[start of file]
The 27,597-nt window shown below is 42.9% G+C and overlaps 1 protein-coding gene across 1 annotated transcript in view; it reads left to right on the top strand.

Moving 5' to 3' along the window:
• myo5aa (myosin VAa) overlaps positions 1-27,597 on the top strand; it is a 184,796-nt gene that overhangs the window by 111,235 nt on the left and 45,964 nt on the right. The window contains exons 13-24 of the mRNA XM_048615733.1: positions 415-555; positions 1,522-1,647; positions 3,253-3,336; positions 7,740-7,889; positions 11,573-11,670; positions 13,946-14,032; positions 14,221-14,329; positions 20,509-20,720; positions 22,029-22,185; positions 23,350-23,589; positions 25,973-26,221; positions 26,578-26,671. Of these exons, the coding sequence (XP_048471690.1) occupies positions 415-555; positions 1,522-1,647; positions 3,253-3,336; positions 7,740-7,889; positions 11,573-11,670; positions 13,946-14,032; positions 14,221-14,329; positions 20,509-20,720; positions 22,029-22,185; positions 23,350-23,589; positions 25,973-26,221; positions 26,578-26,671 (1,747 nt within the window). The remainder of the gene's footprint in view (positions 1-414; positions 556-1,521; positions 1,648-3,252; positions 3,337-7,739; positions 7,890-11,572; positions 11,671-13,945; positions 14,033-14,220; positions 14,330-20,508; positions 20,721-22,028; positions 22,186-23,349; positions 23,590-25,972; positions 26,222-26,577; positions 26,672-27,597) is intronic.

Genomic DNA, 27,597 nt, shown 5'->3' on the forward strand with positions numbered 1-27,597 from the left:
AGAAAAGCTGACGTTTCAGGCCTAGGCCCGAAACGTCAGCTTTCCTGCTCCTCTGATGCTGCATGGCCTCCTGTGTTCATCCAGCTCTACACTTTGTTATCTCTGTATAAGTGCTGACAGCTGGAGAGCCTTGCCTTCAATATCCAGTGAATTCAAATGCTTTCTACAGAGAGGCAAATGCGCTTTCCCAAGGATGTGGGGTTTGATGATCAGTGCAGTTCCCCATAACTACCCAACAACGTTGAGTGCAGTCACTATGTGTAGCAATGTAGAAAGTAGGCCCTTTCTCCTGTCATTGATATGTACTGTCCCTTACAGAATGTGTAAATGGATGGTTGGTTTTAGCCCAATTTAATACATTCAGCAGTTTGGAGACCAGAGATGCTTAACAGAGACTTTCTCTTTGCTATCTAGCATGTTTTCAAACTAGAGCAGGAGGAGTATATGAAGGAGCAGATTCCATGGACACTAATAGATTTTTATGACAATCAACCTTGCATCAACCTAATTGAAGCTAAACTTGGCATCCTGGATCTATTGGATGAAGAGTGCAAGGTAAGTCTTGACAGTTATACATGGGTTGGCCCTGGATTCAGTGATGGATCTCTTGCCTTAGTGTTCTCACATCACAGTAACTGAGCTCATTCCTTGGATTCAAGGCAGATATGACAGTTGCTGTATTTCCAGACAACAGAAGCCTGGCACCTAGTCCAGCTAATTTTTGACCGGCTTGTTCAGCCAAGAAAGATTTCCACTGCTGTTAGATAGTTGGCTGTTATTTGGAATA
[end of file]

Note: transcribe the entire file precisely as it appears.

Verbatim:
The 27,597-nt window shown below is 42.9% G+C and overlaps 1 protein-coding gene across 1 annotated transcript in view; it reads left to right on the top strand.

Moving 5' to 3' along the window:
• myo5aa (myosin VAa) overlaps positions 1-27,597 on the top strand; it is a 184,796-nt gene that overhangs the window by 111,235 nt on the left and 45,964 nt on the right. The window contains exons 13-24 of the mRNA XM_048615733.1: positions 415-555; positions 1,522-1,647; positions 3,253-3,336; positions 7,740-7,889; positions 11,573-11,670; positions 13,946-14,032; positions 14,221-14,329; positions 20,509-20,720; positions 22,029-22,185; positions 23,350-23,589; positions 25,973-26,221; positions 26,578-26,671. Of these exons, the coding sequence (XP_048471690.1) occupies positions 415-555; positions 1,522-1,647; positions 3,253-3,336; positions 7,740-7,889; positions 11,573-11,670; positions 13,946-14,032; positions 14,221-14,329; positions 20,509-20,720; positions 22,029-22,185; positions 23,350-23,589; positions 25,973-26,221; positions 26,578-26,671 (1,747 nt within the window). The remainder of the gene's footprint in view (positions 1-414; positions 556-1,521; positions 1,648-3,252; positions 3,337-7,739; positions 7,890-11,572; positions 11,671-13,945; positions 14,033-14,220; positions 14,330-20,508; positions 20,721-22,028; positions 22,186-23,349; positions 23,590-25,972; positions 26,222-26,577; positions 26,672-27,597) is intronic.

Genomic DNA, 27,597 nt, shown 5'->3' on the forward strand with positions numbered 1-27,597 from the left:
AGAAAAGCTGACGTTTCAGGCCTAGGCCCGAAACGTCAGCTTTCCTGCTCCTCTGATGCTGCATGGCCTCCTGTGTTCATCCAGCTCTACACTTTGTTATCTCTGTATAAGTGCTGACAGCTGGAGAGCCTTGCCTTCAATATCCAGTGAATTCAAATGCTTTCTACAGAGAGGCAAATGCGCTTTCCCAAGGATGTGGGGTTTGATGATCAGTGCAGTTCCCCATAACTACCCAACAACGTTGAGTGCAGTCACTATGTGTAGCAATGTAGAAAGTAGGCCCTTTCTCCTGTCATTGATATGTACTGTCCCTTACAGAATGTGTAAATGGATGGTTGGTTTTAGCCCAATTTAATACATTCAGCAGTTTGGAGACCAGAGATGCTTAACAGAGACTTTCTCTTTGCTATCTAGCATGTTTTCAAACTAGAGCAGGAGGAGTATATGAAGGAGCAGATTCCATGGACACTAATAGATTTTTATGACAATCAACCTTGCATCAACCTAATTGAAGCTAAACTTGGCATCCTGGATCTATTGGATGAAGAGTGCAAGGTAAGTCTTGACAGTTATACATGGGTTGGCCCTGGATTCAGTGATGGATCTCTTGCCTTAGTGTTCTCACATCACAGTAACTGAGCTCATTCCTTGGATTCAAGGCAGATATGACAGTTGCTGTATTTCCAGACAACAGAAGCCTGGCACCTAGTCCAGCTAATTTTTGACCGGCTTGTTCAGCCAAGAAAGATTTCCACTGCTGTTAGATAGTTGGCTGTTATTTGGAATA